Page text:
Breaking the Silence


Proverbs 31:6-9

“Let beer be for those who are perishing, wine for those who are in anguish! Let them drink and forget their poverty and remember their misery no more.


Speak up for those who cannot speak for themselves, for the rights of all who are destitute. Speak up and judge fairly; defend the rights of the poor and needy.”

There is something exciting and noble about how these verses sound. Overcoming poverty! Forgetting misery! It sounds fantastic. Most of us would long to be known as those who speak out for those who have been silenced, defending the marginalized.

Yet what happens when we are called to speak out against injustices within our own communities and churches? It’s one thing to protest an abstract and distant injustice. It’s entirely another to face those we know and love, name the harm that’s being done, and call them into a better way. At best it is uncomfortable. At worst, it could cost us our place in those very communities. And so, many of us simply maintain the silence.

The call to break the silence, however, is one rooted in the very heart and history of God’s people. Walter Brueggemann reminds us that such a posture dates well back into the Old Testament:

“Thus, the ongoing historical process can be seen as an unequal contest between the silencers and those who would break silence in the interest of new historical possibility… ‘Breaking the silence’ is always counter-discourse that tends to arise from the margins of society, a counter to present power arrangements and to dominant modes of social imagination.”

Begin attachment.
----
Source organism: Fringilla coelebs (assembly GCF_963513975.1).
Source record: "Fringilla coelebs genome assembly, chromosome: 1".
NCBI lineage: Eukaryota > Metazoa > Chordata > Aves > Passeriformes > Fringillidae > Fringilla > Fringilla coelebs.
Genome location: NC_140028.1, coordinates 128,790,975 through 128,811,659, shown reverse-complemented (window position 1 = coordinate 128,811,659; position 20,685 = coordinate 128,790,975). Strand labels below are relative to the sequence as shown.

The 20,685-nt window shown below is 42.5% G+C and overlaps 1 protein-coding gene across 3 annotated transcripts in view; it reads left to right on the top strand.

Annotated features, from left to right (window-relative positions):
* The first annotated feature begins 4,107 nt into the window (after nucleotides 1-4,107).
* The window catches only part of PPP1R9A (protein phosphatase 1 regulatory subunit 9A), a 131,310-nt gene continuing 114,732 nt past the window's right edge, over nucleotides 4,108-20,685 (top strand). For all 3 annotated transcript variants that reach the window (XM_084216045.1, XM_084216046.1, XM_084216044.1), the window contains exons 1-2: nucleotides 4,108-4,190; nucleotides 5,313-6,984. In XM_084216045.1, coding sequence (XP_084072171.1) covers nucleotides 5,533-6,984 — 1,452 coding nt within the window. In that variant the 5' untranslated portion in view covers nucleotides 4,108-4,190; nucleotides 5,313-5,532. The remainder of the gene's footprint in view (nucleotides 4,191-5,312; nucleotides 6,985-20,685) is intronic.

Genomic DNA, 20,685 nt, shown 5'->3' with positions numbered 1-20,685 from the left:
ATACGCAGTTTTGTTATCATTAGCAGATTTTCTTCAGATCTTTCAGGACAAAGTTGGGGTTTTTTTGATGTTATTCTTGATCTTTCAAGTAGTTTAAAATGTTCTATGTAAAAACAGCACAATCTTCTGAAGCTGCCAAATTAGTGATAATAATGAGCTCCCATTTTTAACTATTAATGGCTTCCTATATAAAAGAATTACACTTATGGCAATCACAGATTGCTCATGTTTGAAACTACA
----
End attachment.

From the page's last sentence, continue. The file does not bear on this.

And he continues, speaking to the church today:

“The church has a huge stake in breaking the silence, because the God of the Bible characteristically appears at the margins of established power arrangements, whether theological or socioeconomic and political. The church at its most faithful is allied with artistic expression from the margin that voices alternatives to dominant imagination.”

While we always seek to do so with grace and humility, we are nonetheless called to break the silence, and with love, speak truth to power.

Reflection Questions:

  1. Have you seen good examples of people “breaking the silence” about injustice? What made it good?

  2. Have you ever been in a situation where you felt compelled to speak out, yet chose silence?

  3. How can you foster this commitment to breaking the silence into your life today?

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